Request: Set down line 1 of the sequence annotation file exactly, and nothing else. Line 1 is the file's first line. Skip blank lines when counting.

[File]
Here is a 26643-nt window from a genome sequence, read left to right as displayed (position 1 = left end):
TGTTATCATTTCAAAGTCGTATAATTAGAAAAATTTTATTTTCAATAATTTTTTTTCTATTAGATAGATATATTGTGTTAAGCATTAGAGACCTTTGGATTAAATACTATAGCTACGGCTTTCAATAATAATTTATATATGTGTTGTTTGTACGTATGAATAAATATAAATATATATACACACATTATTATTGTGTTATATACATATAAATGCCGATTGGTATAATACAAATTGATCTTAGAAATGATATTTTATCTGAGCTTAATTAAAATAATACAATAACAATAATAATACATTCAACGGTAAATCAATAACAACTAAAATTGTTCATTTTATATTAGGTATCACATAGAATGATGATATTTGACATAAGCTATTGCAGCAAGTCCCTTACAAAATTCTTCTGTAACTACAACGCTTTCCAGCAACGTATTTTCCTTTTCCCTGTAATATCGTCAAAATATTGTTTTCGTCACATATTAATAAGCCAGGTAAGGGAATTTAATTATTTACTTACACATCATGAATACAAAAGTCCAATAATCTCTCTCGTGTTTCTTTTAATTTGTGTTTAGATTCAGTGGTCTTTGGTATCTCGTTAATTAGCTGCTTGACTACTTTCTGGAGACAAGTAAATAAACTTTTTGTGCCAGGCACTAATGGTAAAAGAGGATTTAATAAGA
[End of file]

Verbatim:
Here is a 26643-nt window from a genome sequence, read left to right as displayed (position 1 = left end):